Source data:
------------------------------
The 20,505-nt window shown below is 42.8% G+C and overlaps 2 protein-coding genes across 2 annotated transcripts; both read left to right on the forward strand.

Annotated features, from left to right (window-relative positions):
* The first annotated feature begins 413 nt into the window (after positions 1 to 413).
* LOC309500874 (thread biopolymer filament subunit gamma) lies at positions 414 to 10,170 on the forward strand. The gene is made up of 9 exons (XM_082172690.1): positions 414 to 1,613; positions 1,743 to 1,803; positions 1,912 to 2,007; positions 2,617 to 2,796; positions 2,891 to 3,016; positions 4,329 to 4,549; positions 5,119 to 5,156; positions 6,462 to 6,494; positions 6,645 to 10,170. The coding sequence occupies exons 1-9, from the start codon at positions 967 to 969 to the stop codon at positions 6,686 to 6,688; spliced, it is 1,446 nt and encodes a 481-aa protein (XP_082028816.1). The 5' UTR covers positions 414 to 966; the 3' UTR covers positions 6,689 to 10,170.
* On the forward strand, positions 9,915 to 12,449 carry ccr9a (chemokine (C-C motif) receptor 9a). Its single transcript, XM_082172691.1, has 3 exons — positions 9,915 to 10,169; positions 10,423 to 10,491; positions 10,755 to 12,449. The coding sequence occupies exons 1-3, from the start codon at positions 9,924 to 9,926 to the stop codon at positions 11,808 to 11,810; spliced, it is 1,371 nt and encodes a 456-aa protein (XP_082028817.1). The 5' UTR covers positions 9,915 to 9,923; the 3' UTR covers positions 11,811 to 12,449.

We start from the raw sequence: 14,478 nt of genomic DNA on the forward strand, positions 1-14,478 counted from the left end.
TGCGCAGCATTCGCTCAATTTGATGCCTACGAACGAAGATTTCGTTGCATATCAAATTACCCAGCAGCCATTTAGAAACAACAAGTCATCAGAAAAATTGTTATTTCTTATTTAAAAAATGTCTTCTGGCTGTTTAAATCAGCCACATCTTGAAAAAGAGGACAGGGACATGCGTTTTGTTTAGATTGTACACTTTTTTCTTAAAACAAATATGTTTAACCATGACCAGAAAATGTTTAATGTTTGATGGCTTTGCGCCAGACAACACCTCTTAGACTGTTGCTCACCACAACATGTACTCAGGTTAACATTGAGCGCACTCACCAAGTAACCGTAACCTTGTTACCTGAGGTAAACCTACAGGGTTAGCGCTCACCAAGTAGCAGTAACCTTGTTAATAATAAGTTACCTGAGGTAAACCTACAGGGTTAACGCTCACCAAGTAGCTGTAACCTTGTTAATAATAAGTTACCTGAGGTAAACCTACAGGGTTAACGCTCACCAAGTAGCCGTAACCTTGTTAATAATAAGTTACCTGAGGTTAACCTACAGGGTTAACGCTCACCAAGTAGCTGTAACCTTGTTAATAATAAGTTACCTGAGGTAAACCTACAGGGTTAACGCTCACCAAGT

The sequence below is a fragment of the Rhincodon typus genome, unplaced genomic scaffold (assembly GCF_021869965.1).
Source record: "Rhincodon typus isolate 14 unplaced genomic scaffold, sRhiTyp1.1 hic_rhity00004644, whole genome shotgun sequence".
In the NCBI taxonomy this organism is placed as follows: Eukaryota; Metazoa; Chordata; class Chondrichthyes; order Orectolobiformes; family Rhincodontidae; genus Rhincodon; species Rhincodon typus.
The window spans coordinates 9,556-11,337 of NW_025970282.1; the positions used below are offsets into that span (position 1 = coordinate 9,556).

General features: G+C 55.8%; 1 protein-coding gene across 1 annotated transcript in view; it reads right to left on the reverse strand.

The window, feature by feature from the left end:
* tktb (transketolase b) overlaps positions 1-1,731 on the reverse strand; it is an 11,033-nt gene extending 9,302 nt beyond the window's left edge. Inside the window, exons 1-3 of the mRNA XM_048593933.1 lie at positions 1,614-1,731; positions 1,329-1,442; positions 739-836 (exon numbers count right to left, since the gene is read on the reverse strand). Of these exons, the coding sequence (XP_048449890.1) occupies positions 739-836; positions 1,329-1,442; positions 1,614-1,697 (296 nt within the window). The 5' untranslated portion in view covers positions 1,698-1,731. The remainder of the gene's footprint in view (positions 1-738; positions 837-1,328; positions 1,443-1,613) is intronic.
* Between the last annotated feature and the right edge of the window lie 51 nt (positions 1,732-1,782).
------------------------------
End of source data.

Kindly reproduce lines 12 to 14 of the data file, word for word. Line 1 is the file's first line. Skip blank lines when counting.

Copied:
General features: G+C 55.8%; 1 protein-coding gene across 1 annotated transcript in view; it reads right to left on the reverse strand.

The window, feature by feature from the left end:
* tktb (transketolase b) overlaps positions 1-1,731 on the reverse strand; it is an 11,033-nt gene extending 9,302 nt beyond the window's left edge. Inside the window, exons 1-3 of the mRNA XM_048593933.1 lie at positions 1,614-1,731; positions 1,329-1,442; positions 739-836 (exon numbers count right to left, since the gene is read on the reverse strand). Of these exons, the coding sequence (XP_048449890.1) occupies positions 739-836; positions 1,329-1,442; positions 1,614-1,697 (296 nt within the window). The 5' untranslated portion in view covers positions 1,698-1,731. The remainder of the gene's footprint in view (positions 1-738; positions 837-1,328; positions 1,443-1,613) is intronic.